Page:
If we’re talking about colleagues, then we might recall Victor Sachivko. He examines the space of the museum from the point of view of plastic art, painting, pop-art. But all the same, installations have remained the centre of attention—as well as our own exhibitions, we are open not just to artistic but to cultural-historical projects. For example, we took the theme of “life on the Yenisei River” and turned it into a total installation—a highly interesting work.
Gradually, we were able to uncover the “topology” of the museum—the structure of the space and its indissoluble, peculiar flows. The method we discovered was the merging of form, matter, and emptiness into a single medium. Given I was particularly interested in the architectural installation, we tried to work both within and without the building. Fortunately, the museum is located in this particular place: on the historic first square of the city by the river.
I have also developed my own approach in direct interaction with artists—I encourage each author to pay particular attention to the specificities of the space in which he or she is exhibiting. The point is that our museum is not a white cube. One has to work with the traces and echoes of previous projects, sometimes one even hears echoes of the Lenin Museum. I really value those instances where a continuation of dialogue arises, a resonance—in such cases the past is studied through the present, and an event of the third order takes place.
—In my previous interview, Alisa Prudnikova told a story about how a schoolboy who had come to the Ural Industrial Biennial copied out the labels of works in order to prepare for a date, because “it would be shameful not to know about art.” Has there been a moment that particularly struck you over your long years of practice?
—What a sweet story! Yes, many things happened, but in particular I remember 2019, when the biennale team was working on the Resurrection on the Square project. In this project, darkness was embodied in all its dimensions: virtual, material, linguistic. We reworked an old diorama, a kind of museum of plaster figures that had been created for the Lenin Museum. It was a dark, onerous environment, strikingly impressive, and to this day it has not lost its brutal plasticity. On the basis of this diorama we created an interactive exposition, changing routes and adding details. The new context included twenty-four figures on the square: arrestees travelling in a convoy, drunken clerks, beggars, merchants. The result was a strong mise en scène, but the figures remained mute and nameless—our task lay in giving them a voice. We experimented with sound, tried recording the text ourselves, but the picture as it were remained incomplete until I became a witness to a particular event.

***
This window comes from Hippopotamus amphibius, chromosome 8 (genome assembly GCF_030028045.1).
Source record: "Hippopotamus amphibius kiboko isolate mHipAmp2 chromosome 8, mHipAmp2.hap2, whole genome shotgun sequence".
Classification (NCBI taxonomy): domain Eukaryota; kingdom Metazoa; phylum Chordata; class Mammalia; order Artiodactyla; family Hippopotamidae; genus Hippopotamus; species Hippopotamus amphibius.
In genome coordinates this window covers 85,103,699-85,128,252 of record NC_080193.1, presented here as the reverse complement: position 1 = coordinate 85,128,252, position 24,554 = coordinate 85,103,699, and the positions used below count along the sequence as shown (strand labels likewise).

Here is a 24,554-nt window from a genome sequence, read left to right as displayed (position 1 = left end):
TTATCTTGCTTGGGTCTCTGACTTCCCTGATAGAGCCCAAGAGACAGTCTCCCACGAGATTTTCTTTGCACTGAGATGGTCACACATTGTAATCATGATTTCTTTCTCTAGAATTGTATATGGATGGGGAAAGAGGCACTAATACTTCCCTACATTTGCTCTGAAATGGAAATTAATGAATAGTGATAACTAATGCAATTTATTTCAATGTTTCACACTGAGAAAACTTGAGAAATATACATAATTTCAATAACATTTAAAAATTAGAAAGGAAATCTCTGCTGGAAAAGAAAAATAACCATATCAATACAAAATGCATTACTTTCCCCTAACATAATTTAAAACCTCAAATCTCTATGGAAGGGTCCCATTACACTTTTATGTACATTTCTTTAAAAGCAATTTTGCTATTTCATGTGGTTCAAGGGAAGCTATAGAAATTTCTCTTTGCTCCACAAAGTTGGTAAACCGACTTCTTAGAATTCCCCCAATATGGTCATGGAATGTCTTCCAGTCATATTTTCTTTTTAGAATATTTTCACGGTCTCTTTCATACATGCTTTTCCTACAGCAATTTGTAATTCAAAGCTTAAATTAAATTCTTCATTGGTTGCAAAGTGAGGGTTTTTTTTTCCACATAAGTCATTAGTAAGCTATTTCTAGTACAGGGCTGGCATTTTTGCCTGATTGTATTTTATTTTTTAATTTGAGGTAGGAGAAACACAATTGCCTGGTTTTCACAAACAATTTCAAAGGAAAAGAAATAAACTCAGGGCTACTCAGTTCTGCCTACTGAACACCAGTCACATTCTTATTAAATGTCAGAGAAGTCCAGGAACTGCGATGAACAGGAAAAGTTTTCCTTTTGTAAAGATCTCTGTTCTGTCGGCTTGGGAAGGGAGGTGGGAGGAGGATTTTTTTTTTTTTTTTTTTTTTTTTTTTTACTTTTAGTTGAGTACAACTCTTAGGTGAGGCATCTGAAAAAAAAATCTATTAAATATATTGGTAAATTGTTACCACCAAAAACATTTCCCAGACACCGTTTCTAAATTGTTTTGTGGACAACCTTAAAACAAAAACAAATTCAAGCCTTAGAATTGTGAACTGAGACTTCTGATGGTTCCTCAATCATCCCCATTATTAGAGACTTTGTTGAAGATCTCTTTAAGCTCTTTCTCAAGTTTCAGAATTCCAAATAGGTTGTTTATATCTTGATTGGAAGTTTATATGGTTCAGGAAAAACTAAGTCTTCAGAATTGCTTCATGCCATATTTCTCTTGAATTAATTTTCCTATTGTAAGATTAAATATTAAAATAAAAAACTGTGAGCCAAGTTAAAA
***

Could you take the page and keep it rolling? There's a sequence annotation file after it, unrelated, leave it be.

The day before the opening of the panorama, the “Returning the Names” action was taking place around the memorial stone. Imagine: the end of October, terrible cold, and the gathered people are reading out the names of the repressed, their professions, the years and places of their executions. And no one was recording what was taking place. I took out my phone and recorded a number of audio tracks. Immediately after the action, I realised what these recordings were needed for: the voices of our contemporaries outside would give names to the nameless figures in the museum. We set up a speaker in a special wooden hollow, and coming up to the figures of the panorama, the viewer could see them through time, with today’s eyes.
And so the figures were given voice. Their voices found us and their way into the exhibition themselves. I cherish such cases incredibly. Resourcefulness, sensitivity to events—these are the skills of a real museum worker and, of course, of an artist. True, an artist has enough of their own voices in their head, which one can also record. I was able to record reality and transfer it into the museum—a kind of ready-made.
It is this layering of reality and art that gives an authentic feeling of the contemporary. Not long ago an important museum forum took place in Perm, where they discussed what the contemporary is, how it can be gathered and archived. Reflecting on these questions, I remembered the Italian philosopher Giorgio Agamben’s short essay “What is the Contemporary?,” in which he presents the contemporary as a darkness—primarily in time, in the present day. In this darkness, the unlived, the unsaid past expresses itself. The contemporary is nothing more than that in which there are holes, the rabbit holes of the past. This approach is very close to me, and if we’re talking about Russia, then all the twentieth century is such a rabbit hole.